When Doing The Right Thing Hurts

I adopted my dog Fenway 8 years ago when she was just 4 months old. She has been with me through good times and bad and I love her like crazy. If she was in jeopardy, I would risk my life to save her.

Right now my Fenway is pretty ticked off at me. If she could tell you about it she would say I traumatized her this morning. I pulled her hair, dumped water on her, and about tackled her in my arms.

This morning my Fenway got a good brushing and a bath. She hates them both with a passion. Every time she hears the shower turn on she runs into her crate and curls up in a ball. When I try to entice her out she pulls away from me. I have had to learn to get everything set up when she isn’t paying attention, call her into the kitchen for a treat and then scoop her up in my arms and carry her to the tub. Did I mention she hates to be carried?

The thought popped into my head that sometimes doing the right thing hurts. But it still needs to be done.

Just turning on the water makes her run!

This can be applied to many things.

Using every extra dollar to get out of debt is hard and it hurts. When you are in Operation, Debt Be Gone there is no splurging on expensive gadgets, iphones, toys, or vacations. There is no going out to eat with friends. There are no trips to the mall or even to the ice cream store. Getting out of debt hurts but it is the right thing to do. You are worth it.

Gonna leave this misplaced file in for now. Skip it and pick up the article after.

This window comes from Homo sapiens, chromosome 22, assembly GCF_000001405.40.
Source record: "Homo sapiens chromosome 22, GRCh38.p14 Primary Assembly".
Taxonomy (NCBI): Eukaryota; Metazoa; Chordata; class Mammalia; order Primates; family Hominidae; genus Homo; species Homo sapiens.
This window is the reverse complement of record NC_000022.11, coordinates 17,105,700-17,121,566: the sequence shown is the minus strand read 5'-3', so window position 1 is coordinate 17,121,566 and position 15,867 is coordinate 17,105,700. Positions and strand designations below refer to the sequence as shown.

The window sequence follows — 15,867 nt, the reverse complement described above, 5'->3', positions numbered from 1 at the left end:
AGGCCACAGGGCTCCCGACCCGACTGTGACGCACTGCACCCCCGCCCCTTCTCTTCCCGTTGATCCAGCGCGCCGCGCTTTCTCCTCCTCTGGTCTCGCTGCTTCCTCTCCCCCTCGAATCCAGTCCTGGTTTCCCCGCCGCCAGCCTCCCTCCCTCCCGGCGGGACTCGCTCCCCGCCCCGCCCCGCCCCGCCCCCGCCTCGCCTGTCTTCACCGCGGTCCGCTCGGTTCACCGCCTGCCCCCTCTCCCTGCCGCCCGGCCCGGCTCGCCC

Getting out of a relationship that doesn’t bring out the best of you is hard and it hurts like hell. When you are in Operation Break Free there are a lot of hard conversations, soul-searching, drama and tears. There is no intimacy, no laughter, no joy. Getting out of the wrong relationship is hard and it hurts but it is the right thing to do. You are worth it.

Spending time and energy to figure out what makes you happy, what you are passionate about, what brings you joy can be hard and it can hurt. When you are in Operation, Developing a Strategic Life your free time is devoted to reading, quiet time, asking hard questions. It can be extremely frustrating and your family and friends may not be supportive about the changes you want to make. Developing a strategic life, one that makes you happy can be hard, it can be challenging, it can be emotional but it is the right thing to do. You are worth it.

Developing a strategic life is hard. Living it is easy!

I think we get so caught up in the day-to-day tasks that we don’t focus on what really matters. We let our To Do Lists take over and completing the tasks becomes our day, our week, our month, even our year.

Welcome to 2017!

This is a new year, a new beginning – I encourage all of us to do the right thing, even when it hurts.

Don’t make a resolution to do something, make a plan, develop a strategy.

I recently listened to an audio book titled This Year I Will… How to Finally Change a Habit, Keep a Resolution or Make a Dream Come True by MJ Ryan. In the book, she shares that 45% of people make resolutions but only 8% succeed. For most of us resolutions simply don’t work. She also shares that 90% of heart patients don’t stick to the changes they need to make. For most of us simply wanting to make a change isn’t enough.

So, let me say it again. Don’t make a resolution to do something, make a plan, develop a strategy.

This involves putting in some time and some effort before you try to make a change in order to ensure success.